Cold war allies to let loose killer in sky
Cold war allies India and Russia will each invest at least Rs 5,000 crore to jointly design and build an advanced military jet to rival the F-35 joint strike fighter being developed by the United states and Britain.
India and Russian governments are likely to sign an agreement to seal the project during the January 25-26 visit by Russian President Vladimir Putin to India, according to sources familiar with the proposed deal. This will be the first time India will partner another country on an aviation project of this scale. New Delhi and Moscow are aiming for the fighter’s first flight by 2015. After certification by both sides, the aircraft will be produced for the Russian and Indian air forces.
“We have not yet decided on who will partner with the Russian company. It could be either the Hindustan Aeronautics Ltd, Defence Research and Development Organisation or the Indian Air Force or a combination of these,” said one person close to the Indian side of the decision-making process, who refused to be identified because of the classified nature of the deal.
A defence ministry spokesman, Sitanshu Kar, declined to confirm an agreement was imminent, but said the Russian defence officials were in India to discuss the “craft”.
The so-called fifth-generation fighter’s capabilities will include advanced aviation electronics, or avionics, to provide the pilot a detailed three-dimensional picture of the battlefield and improved “stealth” capability to evade radars.
The most advanced aircraft in the Indian Air Force at present is the Sukhoi-30 MkI, a fourth generation fighter, designed by Russia.
The American F-22 Raptor and F-35 JSF Lightning are the only fifth generation fighters in the world today.
Russia’s United Aircraft Building Corporation, a new umbrella organisation that has aircraft manufacturers like MiG, Sukhoi, Illyushin and Tupolev under it, is likely to partner the Indians. Sukhoi Design Bureau, the makers of Sukhoi 30, has been working on the design of the fifth generation fighter for over five years.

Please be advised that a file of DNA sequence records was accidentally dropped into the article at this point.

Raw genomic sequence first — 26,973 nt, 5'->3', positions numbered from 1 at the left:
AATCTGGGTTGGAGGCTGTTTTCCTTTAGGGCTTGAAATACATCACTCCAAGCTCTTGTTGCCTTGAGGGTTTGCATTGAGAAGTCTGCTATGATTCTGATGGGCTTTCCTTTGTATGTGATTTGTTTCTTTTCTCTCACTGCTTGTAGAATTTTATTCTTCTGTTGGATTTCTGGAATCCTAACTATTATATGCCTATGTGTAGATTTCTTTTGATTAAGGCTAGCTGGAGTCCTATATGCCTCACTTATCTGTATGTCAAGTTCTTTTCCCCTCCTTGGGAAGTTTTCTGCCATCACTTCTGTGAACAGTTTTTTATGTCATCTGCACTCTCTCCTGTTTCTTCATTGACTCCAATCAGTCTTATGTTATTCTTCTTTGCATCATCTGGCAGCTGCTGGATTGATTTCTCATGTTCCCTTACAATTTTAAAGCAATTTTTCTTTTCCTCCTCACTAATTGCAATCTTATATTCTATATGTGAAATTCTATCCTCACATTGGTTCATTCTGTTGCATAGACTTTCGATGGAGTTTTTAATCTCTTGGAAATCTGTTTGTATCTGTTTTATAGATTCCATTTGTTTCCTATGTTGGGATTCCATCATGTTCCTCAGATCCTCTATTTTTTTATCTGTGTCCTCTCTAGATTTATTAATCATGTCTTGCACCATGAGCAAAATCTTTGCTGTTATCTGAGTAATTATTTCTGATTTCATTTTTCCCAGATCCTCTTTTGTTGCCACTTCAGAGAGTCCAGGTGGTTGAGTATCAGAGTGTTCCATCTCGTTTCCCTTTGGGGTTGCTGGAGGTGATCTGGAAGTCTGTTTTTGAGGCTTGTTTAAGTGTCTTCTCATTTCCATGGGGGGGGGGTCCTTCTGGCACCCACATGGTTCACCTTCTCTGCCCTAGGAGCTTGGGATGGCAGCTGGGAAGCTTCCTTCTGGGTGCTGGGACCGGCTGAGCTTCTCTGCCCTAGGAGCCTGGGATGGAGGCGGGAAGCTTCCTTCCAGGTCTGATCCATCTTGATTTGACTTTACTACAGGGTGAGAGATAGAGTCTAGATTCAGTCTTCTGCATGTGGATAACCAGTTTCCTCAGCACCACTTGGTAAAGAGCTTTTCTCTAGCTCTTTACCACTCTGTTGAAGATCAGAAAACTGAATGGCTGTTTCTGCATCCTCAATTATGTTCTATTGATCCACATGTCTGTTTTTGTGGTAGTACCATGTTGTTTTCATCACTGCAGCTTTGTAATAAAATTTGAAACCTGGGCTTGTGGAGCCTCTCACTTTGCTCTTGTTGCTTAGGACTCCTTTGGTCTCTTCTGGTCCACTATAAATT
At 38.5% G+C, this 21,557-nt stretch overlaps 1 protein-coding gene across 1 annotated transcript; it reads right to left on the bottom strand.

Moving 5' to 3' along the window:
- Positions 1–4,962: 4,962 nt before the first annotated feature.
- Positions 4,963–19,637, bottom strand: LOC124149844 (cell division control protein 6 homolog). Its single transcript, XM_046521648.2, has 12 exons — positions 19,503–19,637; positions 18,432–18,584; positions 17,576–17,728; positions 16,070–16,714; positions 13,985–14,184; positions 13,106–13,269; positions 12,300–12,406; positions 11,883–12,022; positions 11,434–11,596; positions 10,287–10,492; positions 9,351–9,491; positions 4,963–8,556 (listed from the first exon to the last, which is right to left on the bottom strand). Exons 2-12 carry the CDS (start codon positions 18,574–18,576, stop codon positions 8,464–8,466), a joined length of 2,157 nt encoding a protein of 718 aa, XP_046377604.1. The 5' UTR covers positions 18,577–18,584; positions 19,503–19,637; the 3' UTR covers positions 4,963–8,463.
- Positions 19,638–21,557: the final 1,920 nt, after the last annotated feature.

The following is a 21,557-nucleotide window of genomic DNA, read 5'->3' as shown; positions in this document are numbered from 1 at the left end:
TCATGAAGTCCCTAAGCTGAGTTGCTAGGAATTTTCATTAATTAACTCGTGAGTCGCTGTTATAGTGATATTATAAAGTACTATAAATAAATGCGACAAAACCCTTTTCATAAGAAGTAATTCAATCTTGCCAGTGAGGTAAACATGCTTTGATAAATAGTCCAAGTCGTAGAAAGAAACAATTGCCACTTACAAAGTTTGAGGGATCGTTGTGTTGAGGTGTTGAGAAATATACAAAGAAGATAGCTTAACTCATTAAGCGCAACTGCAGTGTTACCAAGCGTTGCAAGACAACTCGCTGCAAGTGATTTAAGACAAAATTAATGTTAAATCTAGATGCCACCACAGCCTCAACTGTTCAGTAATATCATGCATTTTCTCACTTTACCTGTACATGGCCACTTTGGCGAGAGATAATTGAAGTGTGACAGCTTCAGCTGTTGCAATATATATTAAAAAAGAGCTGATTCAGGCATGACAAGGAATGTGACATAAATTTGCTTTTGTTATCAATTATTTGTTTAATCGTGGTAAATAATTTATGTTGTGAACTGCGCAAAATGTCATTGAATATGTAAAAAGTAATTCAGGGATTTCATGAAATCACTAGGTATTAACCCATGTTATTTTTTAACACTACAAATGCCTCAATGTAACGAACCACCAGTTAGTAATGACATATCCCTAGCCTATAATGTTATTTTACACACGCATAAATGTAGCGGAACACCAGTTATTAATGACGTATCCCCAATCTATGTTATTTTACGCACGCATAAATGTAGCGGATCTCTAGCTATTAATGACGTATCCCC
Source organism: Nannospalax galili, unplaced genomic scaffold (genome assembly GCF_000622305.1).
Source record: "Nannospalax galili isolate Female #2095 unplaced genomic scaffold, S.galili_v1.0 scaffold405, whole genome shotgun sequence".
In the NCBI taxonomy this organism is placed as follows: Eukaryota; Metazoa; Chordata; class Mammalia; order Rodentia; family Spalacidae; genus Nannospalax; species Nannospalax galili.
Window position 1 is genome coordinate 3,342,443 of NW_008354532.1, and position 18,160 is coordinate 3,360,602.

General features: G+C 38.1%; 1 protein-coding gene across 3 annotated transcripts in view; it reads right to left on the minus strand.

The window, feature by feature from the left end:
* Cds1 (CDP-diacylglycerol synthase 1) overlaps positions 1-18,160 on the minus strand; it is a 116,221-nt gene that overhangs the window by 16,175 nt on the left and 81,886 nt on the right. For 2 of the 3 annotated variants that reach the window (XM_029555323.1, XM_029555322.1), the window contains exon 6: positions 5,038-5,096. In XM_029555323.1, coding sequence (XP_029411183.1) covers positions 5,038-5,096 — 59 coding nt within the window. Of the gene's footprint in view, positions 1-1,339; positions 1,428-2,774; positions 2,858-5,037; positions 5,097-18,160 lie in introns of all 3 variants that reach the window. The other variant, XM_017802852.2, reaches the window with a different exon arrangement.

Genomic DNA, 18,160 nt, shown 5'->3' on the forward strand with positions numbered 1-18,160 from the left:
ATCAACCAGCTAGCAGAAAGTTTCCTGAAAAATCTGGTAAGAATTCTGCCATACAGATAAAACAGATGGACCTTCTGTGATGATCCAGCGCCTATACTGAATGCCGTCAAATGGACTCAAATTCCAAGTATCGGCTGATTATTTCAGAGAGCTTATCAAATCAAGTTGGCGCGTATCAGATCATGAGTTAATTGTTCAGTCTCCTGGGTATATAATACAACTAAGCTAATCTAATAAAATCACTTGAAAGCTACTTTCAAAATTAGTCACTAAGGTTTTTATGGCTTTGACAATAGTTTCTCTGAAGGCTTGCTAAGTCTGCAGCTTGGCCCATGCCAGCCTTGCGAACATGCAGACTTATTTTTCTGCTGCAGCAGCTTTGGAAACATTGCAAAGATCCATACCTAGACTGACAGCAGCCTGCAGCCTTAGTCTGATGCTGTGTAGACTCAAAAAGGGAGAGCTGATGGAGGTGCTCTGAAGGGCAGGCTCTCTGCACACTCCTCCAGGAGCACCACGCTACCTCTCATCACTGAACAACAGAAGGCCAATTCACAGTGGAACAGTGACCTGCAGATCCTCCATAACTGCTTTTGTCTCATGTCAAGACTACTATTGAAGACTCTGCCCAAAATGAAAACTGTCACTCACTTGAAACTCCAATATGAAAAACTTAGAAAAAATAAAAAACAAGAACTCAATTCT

India’s own indigenously developed light combat aircraft— Tejas — has been delayed by nearly a decade. It is now undergoing trial flights ahead of certification, upon which 26 aircraft will be inducted into the Indian Air Force. “India is involved with the US in various areas (like the nuclear deal); this could be a way to maintain strategic balance,” said P. Rajkumar, a retired IAF Air Marshal, who headed the Tejas programme for two years until 2005.
But the India-Russia move could also be a source of friction as the F-35 is a major defence initiative for the US and several other countries. In addition to the US and the UK, seven other countries are partnering on the F-35 project, which got underway in 2001. They include Italy, the Netherlands, Turkey, Canada, Denmark, Norway and Australia.
Israel and Singapore have also agreed to join the programme. Lockheed Martin is the F-35 prime contractor, while Northrop Grumman and BAE Systems are principal partners in the project. The plan is to build 22 aircraft in the first 10-year phase, according to the project’s official website.
The proposed Russia-India agreement comes at a time when India is evaluating options to buy 126 multi-role combat aircraft from countries, including Russia, the United States and Sweden. New Delhi insists that the sale should include transfer of technology and the right to licensed production in India.
Russia is already the dominant supplier of military hardware to India. The Indian Air Force has a fleet of over 600 fighters — nearly 90 per cent of Russian origin — including the MiG-21, MiG-29, Sukhoi-30 MkI and MiG-27. The two countries in recent years have collaborated on armaments such as the supersonic cruise missile Brahmos for domestic use and export to friendly countries.